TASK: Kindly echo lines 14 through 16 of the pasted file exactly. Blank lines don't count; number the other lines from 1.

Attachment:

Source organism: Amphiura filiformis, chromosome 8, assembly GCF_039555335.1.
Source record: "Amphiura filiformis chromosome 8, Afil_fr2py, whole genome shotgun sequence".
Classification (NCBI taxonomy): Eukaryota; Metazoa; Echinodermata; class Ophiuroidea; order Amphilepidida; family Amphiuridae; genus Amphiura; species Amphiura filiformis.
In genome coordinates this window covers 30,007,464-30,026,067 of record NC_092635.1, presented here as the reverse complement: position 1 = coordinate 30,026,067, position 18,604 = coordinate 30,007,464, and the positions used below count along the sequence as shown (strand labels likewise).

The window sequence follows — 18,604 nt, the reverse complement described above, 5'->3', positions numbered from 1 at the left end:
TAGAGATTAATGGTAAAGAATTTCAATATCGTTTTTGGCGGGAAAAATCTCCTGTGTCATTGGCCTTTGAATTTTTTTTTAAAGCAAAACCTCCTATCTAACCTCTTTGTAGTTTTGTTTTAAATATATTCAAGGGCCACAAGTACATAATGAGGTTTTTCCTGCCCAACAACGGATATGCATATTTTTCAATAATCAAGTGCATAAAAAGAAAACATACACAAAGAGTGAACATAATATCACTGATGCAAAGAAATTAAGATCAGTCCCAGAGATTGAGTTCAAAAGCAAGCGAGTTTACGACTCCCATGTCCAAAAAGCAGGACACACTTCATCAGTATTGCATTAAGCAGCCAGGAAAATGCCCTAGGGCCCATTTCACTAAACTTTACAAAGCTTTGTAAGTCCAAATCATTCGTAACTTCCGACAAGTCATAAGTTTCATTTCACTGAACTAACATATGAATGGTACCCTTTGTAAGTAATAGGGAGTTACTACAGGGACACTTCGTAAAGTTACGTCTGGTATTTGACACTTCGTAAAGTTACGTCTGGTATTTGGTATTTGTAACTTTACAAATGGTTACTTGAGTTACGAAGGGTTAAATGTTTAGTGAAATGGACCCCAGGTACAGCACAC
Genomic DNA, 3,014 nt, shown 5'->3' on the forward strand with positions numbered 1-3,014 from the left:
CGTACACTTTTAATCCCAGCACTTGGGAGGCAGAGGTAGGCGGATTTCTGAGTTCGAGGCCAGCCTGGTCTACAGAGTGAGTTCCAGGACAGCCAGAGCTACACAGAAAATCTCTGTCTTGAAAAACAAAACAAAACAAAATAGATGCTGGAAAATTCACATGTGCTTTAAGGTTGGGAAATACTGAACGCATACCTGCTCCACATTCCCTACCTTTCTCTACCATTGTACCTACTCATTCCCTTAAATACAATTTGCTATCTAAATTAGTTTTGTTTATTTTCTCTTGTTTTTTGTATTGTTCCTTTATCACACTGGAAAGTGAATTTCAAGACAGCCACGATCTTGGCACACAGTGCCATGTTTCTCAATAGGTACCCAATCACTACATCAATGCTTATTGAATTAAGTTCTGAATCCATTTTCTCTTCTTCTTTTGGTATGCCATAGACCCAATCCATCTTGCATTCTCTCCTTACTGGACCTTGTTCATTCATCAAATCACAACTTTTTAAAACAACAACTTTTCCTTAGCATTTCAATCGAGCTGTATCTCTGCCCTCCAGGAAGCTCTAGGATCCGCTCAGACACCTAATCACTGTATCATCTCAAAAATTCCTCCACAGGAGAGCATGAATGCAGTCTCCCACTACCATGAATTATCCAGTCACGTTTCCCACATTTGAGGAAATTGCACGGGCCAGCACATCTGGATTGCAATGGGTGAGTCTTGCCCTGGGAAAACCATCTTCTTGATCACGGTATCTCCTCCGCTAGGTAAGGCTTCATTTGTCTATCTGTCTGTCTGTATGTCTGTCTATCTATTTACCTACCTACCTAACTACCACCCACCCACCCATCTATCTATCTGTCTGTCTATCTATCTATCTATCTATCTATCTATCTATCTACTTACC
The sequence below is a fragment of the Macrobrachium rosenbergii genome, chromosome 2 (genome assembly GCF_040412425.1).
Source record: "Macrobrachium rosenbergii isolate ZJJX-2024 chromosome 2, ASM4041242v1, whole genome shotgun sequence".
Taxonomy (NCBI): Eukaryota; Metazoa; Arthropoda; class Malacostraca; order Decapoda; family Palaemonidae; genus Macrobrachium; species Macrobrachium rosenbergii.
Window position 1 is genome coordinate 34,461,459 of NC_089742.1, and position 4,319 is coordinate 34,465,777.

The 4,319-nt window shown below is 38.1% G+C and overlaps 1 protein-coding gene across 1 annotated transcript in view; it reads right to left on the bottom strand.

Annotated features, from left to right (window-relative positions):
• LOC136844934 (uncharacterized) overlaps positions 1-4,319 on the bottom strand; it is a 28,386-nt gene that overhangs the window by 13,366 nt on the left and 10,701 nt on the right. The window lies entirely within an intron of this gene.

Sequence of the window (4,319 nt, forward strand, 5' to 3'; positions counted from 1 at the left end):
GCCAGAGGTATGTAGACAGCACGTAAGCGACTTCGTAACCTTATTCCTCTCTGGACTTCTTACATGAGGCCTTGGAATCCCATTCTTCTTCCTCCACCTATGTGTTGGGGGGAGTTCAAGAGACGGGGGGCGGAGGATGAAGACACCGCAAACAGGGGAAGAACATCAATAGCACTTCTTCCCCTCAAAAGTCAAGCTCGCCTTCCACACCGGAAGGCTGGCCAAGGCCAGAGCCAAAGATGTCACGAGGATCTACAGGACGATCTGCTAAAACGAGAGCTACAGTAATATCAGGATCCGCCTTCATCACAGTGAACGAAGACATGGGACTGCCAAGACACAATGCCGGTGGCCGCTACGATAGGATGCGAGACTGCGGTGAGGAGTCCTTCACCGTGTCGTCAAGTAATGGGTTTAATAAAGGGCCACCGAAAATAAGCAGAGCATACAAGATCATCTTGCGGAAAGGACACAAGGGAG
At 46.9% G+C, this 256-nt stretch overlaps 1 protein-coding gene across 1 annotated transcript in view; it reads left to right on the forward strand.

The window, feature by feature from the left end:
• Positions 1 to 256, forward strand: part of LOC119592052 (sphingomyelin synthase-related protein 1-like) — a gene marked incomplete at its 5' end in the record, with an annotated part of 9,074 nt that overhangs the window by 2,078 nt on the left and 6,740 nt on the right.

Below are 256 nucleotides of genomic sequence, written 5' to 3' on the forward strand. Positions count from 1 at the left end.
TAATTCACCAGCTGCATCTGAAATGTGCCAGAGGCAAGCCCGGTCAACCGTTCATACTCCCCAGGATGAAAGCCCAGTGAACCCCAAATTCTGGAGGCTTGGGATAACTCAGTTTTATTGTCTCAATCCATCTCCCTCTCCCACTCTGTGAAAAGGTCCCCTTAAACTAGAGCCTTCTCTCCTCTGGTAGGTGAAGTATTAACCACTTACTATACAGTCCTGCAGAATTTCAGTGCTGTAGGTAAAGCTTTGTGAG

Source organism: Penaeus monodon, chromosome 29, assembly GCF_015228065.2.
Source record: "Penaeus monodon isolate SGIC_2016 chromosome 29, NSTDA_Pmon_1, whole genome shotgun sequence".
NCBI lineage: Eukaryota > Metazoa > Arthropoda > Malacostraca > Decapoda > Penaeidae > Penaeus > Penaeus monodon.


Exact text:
Annotated features, from left to right (window-relative positions):
• LOC136844934 (uncharacterized) overlaps positions 1-4,319 on the bottom strand; it is a 28,386-nt gene that overhangs the window by 13,366 nt on the left and 10,701 nt on the right. The window lies entirely within an intron of this gene.

Sequence of the window (4,319 nt, forward strand, 5' to 3'; positions counted from 1 at the left end):